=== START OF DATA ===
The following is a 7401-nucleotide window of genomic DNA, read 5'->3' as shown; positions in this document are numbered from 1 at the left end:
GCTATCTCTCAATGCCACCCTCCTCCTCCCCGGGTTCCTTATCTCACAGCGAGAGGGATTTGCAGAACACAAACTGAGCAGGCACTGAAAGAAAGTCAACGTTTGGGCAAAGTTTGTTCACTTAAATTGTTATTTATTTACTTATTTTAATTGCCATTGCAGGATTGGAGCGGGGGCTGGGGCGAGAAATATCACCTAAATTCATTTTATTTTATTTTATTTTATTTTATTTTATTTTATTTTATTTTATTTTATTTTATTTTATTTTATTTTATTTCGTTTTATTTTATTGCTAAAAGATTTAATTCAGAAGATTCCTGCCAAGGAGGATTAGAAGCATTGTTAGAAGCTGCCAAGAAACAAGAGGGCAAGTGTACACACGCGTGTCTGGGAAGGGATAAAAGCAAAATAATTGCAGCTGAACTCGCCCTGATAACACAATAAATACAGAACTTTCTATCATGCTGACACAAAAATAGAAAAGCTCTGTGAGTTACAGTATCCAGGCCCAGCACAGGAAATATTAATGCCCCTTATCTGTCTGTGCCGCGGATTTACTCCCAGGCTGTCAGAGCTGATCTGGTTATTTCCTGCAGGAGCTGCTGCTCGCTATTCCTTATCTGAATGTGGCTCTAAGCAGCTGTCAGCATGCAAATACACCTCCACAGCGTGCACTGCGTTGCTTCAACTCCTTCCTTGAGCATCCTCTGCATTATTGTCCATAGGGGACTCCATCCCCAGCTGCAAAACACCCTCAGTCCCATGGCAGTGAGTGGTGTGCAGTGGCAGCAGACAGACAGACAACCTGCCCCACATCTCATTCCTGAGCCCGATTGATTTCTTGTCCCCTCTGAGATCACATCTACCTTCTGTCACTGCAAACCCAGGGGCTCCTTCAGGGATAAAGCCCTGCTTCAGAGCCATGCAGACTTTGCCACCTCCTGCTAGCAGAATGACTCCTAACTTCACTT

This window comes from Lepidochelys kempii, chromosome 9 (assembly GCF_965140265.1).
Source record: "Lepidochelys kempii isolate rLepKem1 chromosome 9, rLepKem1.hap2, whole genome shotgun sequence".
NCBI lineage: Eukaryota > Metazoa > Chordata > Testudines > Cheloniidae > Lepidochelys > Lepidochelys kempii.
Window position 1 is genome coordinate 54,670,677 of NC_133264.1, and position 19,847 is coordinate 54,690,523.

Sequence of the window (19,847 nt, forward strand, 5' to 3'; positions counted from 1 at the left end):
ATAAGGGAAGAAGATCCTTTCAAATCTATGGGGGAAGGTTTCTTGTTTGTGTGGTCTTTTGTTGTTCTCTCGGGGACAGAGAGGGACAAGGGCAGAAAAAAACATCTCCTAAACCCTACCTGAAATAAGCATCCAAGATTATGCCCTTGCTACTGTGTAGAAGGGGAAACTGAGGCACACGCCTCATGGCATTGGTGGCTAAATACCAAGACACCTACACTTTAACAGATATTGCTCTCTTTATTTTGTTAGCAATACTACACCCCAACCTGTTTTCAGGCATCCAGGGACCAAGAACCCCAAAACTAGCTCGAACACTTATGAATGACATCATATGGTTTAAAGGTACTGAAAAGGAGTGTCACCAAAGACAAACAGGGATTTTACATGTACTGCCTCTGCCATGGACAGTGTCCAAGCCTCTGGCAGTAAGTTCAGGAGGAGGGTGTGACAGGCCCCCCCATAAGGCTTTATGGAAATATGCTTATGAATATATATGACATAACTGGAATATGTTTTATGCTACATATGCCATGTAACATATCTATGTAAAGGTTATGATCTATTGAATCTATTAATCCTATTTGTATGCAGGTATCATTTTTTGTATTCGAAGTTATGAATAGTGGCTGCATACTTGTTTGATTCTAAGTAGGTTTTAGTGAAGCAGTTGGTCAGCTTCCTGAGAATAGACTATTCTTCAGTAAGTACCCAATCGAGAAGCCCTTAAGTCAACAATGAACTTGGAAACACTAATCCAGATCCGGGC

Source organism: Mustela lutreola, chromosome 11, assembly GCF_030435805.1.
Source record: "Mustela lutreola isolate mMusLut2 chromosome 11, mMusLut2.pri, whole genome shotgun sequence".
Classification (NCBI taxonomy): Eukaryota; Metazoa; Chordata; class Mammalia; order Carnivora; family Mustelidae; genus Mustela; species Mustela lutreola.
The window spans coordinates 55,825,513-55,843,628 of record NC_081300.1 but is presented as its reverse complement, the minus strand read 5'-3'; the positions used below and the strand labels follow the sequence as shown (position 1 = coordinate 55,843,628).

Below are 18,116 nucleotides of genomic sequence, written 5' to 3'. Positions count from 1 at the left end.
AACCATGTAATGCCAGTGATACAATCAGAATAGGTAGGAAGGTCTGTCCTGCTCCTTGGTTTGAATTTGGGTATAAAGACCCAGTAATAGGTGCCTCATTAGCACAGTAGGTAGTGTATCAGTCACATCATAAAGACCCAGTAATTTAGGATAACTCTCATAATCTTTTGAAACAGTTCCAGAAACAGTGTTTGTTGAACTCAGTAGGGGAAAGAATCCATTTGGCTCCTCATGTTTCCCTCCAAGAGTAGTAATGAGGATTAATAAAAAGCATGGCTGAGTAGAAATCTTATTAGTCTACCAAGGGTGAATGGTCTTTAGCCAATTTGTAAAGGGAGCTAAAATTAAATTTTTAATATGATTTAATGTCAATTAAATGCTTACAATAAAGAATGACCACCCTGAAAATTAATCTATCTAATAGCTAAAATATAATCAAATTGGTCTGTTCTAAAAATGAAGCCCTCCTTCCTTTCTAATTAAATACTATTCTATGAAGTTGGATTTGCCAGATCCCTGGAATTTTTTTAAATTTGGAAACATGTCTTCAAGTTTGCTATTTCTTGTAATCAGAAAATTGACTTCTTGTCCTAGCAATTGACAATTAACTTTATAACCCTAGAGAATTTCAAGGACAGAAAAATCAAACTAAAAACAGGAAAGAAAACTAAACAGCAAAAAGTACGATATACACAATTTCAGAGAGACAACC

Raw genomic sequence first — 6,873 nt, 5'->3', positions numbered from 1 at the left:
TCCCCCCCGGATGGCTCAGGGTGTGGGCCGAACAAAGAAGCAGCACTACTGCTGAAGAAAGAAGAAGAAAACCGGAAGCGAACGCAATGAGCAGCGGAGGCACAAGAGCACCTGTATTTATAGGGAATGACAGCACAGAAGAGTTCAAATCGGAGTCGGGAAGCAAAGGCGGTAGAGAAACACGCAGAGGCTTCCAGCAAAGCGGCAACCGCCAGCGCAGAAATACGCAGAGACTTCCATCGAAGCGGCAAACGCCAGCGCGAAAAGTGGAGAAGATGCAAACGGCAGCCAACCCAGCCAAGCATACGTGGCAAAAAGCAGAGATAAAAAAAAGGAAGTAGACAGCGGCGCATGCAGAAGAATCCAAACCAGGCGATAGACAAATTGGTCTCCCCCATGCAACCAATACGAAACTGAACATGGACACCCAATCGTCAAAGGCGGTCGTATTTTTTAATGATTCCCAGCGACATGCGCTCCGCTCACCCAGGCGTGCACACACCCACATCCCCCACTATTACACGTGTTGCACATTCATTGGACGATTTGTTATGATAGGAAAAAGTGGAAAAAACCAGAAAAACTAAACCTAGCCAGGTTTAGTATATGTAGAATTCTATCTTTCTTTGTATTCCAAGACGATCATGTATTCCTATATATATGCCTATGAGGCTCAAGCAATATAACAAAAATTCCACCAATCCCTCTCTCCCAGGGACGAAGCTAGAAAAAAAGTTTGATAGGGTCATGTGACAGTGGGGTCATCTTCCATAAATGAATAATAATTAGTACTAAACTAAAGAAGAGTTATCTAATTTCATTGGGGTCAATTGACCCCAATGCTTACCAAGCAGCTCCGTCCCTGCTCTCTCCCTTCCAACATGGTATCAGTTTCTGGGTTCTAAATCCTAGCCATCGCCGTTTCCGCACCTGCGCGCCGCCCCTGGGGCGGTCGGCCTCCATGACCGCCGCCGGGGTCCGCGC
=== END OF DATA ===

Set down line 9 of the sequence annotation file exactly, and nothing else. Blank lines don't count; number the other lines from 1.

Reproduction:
Source organism: Mustela lutreola, chromosome 11, assembly GCF_030435805.1.